For atmospheric science from space, the Netherlands has a strong track-record in the development and use of the grating spectrometers SCIAMACHY (2002), OMI (2004), TROPOMI (2017). Scientists and policy makers request ever-increasing detailed information about the abundance of greenhouse gases and their sources and sinks. This calls for instruments with high spectral and spatial (ground) resolution especially at the short-wave infrared (SWIR) wavelengths which is relevant for space-based monitoring of greenhouse gases with high sensitivity down to the Earth’s surface. In order to combine a high resolution and a limited instrument size, SRON and TNO introduced immersed gratings (IGs) for the SWIR spectroscopic channel of the TROPOMI push broom spectrometer (see smart technology boxed text). Such smart diffraction gratings allow in the SWIR spectral range for a volume reduction of more than an order of magnitude compared to classical reflection grating spectrographs.
More recently, a second-generation production process was developed at SRON to enable larger and more performing gratings also allowing for accurate tuning of the desired blaze angle and groove depth (see industrialization boxed text). The second-generation gratings will be employed in the SWIR 1 and SWIR3 channels of the UVNS spectrometer of ESA’s Sentinel-5 instrument on board of EUMETSAT’s METOP-SG series of satellites currently being deveoped. Further use of the IG technology for future GHG monitoring, for example for the ESA/EC projected dedicated CO2 mission Sentinel-7, is under study. SRON will also deliver an IG for the METIS (Mid-infrared E-ELT Imager and Spectrograph) instrument for the European Extremely Large Telescope that will, among other things, be used to characterize exo-planet atmospheres.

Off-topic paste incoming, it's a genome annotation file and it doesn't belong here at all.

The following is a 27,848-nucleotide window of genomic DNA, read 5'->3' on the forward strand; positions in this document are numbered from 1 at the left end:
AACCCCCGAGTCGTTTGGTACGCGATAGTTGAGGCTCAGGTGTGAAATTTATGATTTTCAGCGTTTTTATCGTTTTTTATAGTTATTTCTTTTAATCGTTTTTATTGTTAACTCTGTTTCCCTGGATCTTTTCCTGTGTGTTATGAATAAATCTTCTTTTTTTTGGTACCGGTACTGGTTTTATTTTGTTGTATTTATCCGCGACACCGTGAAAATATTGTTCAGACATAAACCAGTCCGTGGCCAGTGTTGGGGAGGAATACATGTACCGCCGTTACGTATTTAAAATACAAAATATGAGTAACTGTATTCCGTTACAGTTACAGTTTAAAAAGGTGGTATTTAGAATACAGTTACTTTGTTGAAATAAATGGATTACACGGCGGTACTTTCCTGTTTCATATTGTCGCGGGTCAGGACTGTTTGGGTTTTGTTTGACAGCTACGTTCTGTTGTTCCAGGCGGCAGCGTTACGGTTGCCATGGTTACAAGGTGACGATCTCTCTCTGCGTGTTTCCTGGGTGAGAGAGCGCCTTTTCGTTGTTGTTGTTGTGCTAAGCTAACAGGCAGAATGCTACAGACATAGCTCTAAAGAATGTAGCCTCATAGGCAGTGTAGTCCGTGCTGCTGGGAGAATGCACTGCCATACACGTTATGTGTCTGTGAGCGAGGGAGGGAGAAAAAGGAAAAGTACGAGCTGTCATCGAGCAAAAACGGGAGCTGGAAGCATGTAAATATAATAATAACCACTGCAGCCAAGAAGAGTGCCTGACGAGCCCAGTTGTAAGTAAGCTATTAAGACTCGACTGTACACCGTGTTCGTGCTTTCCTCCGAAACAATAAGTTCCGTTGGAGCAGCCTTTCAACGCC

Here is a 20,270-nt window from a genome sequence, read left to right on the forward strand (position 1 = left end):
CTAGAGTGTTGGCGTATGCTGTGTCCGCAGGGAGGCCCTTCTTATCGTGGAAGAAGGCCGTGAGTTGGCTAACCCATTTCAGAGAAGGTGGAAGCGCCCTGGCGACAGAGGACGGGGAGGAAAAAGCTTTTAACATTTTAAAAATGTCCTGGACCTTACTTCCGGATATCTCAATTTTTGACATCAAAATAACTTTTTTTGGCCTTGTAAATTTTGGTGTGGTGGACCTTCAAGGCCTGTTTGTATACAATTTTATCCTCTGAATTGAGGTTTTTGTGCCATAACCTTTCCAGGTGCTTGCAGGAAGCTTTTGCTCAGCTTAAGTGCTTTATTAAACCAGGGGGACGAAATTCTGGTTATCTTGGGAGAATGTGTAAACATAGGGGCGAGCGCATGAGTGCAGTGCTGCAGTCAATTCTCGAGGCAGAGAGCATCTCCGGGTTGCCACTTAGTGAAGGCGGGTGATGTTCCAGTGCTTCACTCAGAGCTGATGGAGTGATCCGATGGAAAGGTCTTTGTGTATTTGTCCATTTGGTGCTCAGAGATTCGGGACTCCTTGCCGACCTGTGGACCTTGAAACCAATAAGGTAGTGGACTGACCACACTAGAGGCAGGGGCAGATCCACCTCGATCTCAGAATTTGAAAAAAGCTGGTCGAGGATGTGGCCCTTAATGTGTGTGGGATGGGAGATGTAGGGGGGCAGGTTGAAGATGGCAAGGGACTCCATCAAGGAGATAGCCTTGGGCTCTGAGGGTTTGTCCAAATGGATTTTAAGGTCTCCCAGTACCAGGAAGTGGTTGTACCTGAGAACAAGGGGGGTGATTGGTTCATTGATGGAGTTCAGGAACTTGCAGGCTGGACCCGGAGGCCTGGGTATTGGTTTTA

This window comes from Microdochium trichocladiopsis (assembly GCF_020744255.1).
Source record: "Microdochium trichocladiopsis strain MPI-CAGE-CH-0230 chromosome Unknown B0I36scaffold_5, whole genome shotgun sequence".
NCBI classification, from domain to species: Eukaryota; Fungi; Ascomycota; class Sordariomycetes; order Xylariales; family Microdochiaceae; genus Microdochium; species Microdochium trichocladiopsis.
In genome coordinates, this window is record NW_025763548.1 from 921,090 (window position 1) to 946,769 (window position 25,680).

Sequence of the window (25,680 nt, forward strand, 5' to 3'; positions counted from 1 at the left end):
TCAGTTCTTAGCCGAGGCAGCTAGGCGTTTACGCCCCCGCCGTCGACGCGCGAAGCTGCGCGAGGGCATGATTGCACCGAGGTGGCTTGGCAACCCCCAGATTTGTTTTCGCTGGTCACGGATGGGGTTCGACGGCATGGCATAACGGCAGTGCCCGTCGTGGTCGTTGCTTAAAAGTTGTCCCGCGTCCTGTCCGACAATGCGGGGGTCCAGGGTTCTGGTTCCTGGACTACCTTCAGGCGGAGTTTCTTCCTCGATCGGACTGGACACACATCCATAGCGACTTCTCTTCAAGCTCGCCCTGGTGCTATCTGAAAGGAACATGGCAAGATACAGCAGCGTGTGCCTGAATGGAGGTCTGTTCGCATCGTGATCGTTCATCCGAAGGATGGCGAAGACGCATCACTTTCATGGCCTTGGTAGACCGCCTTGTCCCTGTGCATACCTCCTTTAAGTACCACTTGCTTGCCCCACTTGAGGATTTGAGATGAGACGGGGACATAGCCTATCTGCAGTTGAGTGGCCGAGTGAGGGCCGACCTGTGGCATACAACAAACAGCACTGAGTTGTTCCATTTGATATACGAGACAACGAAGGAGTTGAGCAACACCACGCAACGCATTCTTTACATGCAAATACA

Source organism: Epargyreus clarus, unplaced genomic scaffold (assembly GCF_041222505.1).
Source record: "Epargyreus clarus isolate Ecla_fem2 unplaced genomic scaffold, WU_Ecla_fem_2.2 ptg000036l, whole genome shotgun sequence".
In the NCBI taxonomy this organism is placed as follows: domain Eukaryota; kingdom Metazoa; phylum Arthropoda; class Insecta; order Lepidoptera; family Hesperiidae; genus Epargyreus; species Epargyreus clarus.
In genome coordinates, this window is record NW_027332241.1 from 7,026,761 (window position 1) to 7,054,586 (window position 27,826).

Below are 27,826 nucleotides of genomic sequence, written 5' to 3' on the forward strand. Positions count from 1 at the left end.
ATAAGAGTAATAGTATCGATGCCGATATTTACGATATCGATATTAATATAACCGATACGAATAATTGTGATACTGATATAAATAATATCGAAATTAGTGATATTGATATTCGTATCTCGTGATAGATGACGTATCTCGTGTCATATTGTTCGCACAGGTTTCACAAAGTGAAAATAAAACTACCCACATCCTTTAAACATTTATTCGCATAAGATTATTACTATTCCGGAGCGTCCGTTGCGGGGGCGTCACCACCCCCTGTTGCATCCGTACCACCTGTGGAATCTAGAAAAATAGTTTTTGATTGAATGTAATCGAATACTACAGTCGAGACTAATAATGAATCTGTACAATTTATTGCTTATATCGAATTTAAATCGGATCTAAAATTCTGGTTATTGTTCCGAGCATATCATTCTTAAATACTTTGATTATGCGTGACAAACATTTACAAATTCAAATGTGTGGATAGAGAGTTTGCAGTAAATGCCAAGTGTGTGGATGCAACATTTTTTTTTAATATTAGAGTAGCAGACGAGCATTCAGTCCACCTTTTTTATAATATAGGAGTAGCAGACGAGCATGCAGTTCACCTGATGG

Smart technology The use of silicon immersed gratings offers advantages for both space- and ground-based spectrographs. As diffraction takes place inside the high-index medium, the optical path difference and angular dispersion are boosted proportionally, thereby allowing a smaller grating area and a smaller spectrometer size. SRON and our partner TNO were the first to develop (and patented) a production process for immersed gratings for space.
- Performance of Silicon immersed gratings: Measurement, analysis and modelling
- Design, simulation and test of silicon immersed gratings: key to compact spectrometers in the short-wave infrared
Industrialization The first-generation space gratings are lithographically made in a customized flow with monolithic 50 mm thick “wafers” involving specialized equipment. Prisms are carved out of the monoliths after grating patterning. This led to the worldwide-first space qualified immersed grating.
In the second-generation flow, the lithography is done on industry-standard silicon wafers and on standard equipment in the Philips innovation services labs in Eindhoven (NL). Prisms are shaped and polished independently. Then, in a bonding step, the prism and grating wafer are combined. Processing of standard wafers on standard machines has several advantages: Firstly, it is much faster than working on the monoliths. Therefore, improvement cycles can be faster and batch sizes can be larger. This results in a lean manufacturing flow characterized by: reduced cost, improved performance, and greater flexibility. Secondly, the bonding technology has the advantage that the prism and the grooved surface are produced in parallel; this reduces the risk of the program. Thirdly, the wafer based technology can be easily scaled up to larger grating sizes. We are currently compatible with 150 mm wafer technology. Coupling of the prism and the wafer is done by direct bonding, a well-known technique in the semiconductor industry.